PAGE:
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The purpose of the research is to develop a new medical device prototype to restore functional movement of an arm made weak due to a chronic stroke
This is a Phase III clinical trial to compare the efficacy of two dosages of a new infant rehabilitation protocol - I-ACQUIRE - to usual and customary forms of infant rehabilitation in infants who experienced Perinatal Arterial Stroke (PAS).
This study is a necessary and important step in the development of a new therapy for upper limb functional recovery in patients with severe motor impairment. It is the first clinical trial of non-invasive brain stimulation (repetitive transcranial magnetic stimulation or rTMS) delivered to excite the undamaged hemisphere (specifically the contralesional higher motor cortices or cHMC) in stroke. Therefore, this study will determine whether the positive results obtained in our short-term pilot study can be made to last longer and produce functional benefits in severe patients with the application of brain stimulation in combination with long-term rehabilitation therapy. Rehabilitation therapy administered is called contralaterally controlled functional electrical stimulation (CCFES). Determining whether combining rTMS facilitating the cHMC with CCFES produces synergistic gains in functional abilities in severe patients is necessary for acceptance by the clinical community and to move this technology toward commercialization and widespread dissemination. The proposed study will determine whether the combination of rTMS facilitating the cHMC with CCFES produces greater improvements in upper extremity function in severe participants who are ≥6 months from stroke onset than the combination of rTMS facilitating the damaged hemisphere (specifically the ipsilesional primary motor cortex, iM1) and CCFES or the combination of sham rTMS and CCFES. The secondary purposes are to define which patients benefit most from the treatments, which may inform future device and treatment development and clinical translation, and to explore what distinct effects the three treatments have on the brain. To accomplish these purposes, we are conducting a clinical trial that enrolls severe stroke patients.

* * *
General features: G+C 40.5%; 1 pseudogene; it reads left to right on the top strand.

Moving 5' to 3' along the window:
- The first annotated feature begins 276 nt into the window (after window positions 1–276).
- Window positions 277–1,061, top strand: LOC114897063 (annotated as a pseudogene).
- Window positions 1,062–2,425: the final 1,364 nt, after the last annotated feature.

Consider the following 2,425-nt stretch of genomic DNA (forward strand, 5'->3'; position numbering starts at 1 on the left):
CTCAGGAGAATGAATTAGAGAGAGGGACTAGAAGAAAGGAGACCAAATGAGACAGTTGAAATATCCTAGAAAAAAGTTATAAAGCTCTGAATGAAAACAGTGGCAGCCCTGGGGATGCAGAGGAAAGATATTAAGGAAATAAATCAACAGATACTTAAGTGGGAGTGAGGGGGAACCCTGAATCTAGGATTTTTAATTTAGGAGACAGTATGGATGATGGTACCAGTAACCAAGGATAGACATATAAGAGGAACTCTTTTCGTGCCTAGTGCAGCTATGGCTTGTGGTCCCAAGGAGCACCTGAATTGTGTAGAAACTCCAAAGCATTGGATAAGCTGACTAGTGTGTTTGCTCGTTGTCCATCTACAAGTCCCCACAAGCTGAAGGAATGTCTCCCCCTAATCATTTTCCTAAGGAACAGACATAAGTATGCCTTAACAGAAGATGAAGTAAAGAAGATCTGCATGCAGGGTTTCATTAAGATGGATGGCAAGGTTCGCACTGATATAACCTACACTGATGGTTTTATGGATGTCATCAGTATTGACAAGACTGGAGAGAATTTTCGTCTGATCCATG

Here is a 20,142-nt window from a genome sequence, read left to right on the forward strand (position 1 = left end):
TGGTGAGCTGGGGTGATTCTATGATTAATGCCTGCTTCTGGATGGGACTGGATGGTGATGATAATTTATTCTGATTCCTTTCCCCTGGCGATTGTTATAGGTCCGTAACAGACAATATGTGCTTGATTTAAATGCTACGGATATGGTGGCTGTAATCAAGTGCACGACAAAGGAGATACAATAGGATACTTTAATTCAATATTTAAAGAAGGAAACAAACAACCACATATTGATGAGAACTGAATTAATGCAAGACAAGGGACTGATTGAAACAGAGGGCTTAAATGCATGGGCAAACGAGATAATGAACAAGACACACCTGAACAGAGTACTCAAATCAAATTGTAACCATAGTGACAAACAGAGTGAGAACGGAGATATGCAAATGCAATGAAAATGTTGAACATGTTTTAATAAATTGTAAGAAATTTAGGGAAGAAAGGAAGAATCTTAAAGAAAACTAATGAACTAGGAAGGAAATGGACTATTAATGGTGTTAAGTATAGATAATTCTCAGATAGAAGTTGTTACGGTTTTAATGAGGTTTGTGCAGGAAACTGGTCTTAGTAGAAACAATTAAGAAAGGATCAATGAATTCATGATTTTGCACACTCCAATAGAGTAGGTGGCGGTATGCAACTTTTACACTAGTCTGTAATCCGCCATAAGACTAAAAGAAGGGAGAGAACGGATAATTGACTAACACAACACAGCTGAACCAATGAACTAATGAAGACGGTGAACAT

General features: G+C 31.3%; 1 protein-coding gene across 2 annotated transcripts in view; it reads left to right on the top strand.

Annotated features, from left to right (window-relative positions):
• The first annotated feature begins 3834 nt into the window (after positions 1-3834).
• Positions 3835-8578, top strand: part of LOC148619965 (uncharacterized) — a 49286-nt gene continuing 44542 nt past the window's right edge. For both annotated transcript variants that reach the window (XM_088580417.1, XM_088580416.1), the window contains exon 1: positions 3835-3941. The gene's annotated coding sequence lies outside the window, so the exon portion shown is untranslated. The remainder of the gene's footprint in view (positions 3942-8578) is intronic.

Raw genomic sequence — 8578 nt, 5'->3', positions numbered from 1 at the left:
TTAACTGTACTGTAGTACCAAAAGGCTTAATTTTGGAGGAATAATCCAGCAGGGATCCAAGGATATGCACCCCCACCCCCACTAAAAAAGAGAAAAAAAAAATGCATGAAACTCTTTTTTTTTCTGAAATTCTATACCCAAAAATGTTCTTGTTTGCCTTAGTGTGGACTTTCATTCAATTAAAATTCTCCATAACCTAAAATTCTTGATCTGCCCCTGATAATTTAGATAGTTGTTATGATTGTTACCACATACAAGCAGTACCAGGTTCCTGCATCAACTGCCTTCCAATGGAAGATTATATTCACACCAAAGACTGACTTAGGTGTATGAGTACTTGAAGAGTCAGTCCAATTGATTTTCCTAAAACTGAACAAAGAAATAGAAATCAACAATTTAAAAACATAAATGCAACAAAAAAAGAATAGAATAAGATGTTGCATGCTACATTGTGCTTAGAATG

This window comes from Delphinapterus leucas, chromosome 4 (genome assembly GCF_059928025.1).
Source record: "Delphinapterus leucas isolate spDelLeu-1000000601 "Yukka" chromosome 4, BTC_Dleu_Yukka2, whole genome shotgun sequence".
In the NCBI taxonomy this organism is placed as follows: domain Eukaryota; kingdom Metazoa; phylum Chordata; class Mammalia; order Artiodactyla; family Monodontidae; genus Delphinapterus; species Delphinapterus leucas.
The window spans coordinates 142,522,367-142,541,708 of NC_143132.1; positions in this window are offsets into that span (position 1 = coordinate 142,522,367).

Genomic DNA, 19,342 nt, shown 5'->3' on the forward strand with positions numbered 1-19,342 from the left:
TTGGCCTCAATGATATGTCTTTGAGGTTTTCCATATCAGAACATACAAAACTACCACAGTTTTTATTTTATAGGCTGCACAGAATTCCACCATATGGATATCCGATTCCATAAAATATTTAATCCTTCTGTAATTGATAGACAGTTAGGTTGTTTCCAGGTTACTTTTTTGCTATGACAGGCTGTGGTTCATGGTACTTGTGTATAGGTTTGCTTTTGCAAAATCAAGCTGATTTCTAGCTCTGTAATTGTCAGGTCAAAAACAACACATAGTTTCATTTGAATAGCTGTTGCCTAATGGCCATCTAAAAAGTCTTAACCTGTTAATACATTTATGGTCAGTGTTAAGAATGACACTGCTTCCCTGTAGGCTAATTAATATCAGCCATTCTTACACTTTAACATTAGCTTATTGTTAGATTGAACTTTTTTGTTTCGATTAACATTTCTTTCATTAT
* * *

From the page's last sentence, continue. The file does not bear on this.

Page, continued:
This study will evaluate the feasibility of dual tDCS to improve arm motor function in chronic stroke patients. In addition it will collect pilot data on the blood biomarkers associated with treatment effect.
The Take Off Pounds after Stroke (TOPS) trial is a Prospective Randomized Open-Label Blinded Endpoint (PROBE) study that will test a 12-week high protein, calorie restricted, partial meal replacement program, compared to enhanced standard care, for efficacy in achieving clinically significant weight loss without impairment of motor recovery in patients with elevated body mass index (BMI) and upper extremity weakness following a recent ischemic stroke.
The purpose of the study is to determine the effects of pairing gait training with different forms of visual feedback about leg movements in individual post-stroke to modify/normalize their gait pattern over time.